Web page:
Michigan families work hard to get ahead, but for far too many, a chance at the American Dream is slipping out of reach.
There are many reasons why the Internal Revenue Service is perhaps the least-loved agency in America -- a tax code so complex that it seems like you need an advanced degree to understand it, the dreaded audit process and revelations that certain groups have been targeted based on their political beliefs.
That number represents the most threats to start a new Congress since 1985 when the practice of issuing formal veto threats began.
As we take time this week to pay tribute to our military men and women who have returned home from the battlefield, I hope you will make the day more personal by reflecting on individuals in our community – whether a relative, neighbor or friend – who volunteered to put on a uniform and serve in defense of our great nation.
Imagine you are driving down the highway on your way to buy a car. You spent months researching years, makes and models, and you finally found somebody who was selling the exact ride you were looking for at a reasonable price. Suddenly, police pull you over for allegedly going 37 mph in a 35 mph zone.
Our country has long been predicated on and flourished under the belief that a good, honest day's work brings success. As many families continue to struggle under one of the slowest economic recoveries in decades, we are reminded daily that America can't work if enough Americans aren't working.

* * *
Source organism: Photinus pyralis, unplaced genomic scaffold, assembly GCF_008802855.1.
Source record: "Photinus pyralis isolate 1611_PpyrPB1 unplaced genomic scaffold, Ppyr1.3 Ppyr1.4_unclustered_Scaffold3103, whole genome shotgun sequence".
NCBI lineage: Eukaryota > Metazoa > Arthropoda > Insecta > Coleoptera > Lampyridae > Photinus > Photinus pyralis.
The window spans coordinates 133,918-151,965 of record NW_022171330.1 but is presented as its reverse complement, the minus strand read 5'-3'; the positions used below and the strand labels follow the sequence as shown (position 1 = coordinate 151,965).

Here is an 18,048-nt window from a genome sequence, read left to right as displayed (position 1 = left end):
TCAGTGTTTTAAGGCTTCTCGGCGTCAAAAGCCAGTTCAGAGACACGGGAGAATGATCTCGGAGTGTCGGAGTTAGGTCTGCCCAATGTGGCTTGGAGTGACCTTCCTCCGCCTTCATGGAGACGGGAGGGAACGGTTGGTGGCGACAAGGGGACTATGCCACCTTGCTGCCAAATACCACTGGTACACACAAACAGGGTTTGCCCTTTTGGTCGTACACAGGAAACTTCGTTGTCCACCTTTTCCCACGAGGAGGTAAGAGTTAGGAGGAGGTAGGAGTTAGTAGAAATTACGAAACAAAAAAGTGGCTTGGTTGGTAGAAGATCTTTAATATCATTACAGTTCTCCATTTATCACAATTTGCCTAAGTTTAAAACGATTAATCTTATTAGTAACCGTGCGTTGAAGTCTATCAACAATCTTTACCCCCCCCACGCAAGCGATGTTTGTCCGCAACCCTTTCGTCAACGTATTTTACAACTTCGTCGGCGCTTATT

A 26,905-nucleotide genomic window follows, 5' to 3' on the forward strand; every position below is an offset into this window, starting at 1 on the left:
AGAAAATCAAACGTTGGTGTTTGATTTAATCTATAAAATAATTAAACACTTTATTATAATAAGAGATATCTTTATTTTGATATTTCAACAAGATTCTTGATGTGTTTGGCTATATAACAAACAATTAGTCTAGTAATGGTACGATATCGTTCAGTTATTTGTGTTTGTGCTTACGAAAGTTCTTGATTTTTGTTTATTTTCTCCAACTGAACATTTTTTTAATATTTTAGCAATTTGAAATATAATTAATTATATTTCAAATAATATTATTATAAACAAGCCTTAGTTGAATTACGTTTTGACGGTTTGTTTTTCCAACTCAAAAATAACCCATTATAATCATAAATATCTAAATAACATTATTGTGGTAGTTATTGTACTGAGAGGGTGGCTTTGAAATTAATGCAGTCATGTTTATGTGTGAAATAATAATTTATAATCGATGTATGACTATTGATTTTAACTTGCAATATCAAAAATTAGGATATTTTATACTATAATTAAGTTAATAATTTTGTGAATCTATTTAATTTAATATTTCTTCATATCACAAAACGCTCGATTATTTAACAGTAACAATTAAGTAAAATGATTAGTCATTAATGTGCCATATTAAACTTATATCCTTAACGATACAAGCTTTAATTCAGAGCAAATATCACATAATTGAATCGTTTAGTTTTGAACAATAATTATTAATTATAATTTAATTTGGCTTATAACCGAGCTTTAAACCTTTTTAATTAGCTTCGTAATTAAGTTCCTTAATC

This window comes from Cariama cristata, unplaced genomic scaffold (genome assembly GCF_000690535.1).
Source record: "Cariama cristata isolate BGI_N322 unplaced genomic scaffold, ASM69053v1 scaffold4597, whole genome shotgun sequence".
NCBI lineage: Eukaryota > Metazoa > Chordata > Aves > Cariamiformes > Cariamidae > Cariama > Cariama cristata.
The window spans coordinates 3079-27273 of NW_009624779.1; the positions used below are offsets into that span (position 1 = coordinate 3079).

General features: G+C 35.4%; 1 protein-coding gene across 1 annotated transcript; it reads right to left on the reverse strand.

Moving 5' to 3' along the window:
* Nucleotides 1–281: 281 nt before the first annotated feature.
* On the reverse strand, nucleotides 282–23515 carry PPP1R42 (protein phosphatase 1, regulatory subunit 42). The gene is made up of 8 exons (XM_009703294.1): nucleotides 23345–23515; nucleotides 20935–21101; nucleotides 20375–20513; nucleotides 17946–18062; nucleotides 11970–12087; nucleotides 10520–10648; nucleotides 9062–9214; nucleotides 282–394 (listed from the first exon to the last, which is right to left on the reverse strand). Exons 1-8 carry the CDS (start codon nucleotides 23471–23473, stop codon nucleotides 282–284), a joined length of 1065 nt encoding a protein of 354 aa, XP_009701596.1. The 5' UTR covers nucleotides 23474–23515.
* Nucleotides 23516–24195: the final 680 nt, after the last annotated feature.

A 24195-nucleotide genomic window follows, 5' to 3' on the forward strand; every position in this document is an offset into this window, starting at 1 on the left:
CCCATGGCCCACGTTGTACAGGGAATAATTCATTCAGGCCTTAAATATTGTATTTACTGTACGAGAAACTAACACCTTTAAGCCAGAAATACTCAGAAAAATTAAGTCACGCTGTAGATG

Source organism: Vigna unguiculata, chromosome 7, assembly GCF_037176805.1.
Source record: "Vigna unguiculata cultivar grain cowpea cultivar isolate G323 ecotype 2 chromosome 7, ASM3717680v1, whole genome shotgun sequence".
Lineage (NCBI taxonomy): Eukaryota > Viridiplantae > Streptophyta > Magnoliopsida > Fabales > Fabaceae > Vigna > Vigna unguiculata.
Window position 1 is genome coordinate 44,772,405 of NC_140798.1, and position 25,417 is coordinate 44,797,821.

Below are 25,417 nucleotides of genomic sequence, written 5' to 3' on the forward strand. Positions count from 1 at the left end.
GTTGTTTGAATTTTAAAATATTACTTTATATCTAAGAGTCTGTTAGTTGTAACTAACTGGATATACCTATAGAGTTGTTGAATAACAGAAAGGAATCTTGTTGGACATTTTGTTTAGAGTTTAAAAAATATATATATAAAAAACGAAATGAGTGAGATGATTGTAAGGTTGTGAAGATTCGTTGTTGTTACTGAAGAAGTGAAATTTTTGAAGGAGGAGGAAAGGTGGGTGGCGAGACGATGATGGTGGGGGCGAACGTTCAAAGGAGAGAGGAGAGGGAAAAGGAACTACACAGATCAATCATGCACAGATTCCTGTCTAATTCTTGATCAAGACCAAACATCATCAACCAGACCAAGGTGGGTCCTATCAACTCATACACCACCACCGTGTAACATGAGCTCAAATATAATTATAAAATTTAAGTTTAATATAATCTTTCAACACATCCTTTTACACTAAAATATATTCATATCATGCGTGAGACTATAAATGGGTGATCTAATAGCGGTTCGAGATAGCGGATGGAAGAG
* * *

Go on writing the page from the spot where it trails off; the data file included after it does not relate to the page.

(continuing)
The U.S. contains more oil, coal and natural gas resources than any other nation in the world, yet hardworking families across Michigan are still struggling to pay the price at the pump. With these abundant resources and a workforce yearning for new opportunities, Americans shouldn't be forced to choose between filling the gas tank or putting food on the table.
For many Americans, the dream of a comfortable middle-class existence seems increasingly out of reach.
Nearly 2 million students graduated from college or a university last year yet, in spite of reaching a major milestone, many of these college graduates are struggling to find work that reflects their skill set. In the latest jobs report, the unemployment rate for 20- to 24-year-olds totaled 11.9 percent — almost double the national average.
Each year, millions of men, women and children as young as 12 years old are trafficked around the world and even here in the U.S. Because combatting this issue is so important to me I recently held a human trafficking forum with local officials to discuss what we're doing to end these heinous crimes, and by the sheer number of you who attended can tell it's important to you too.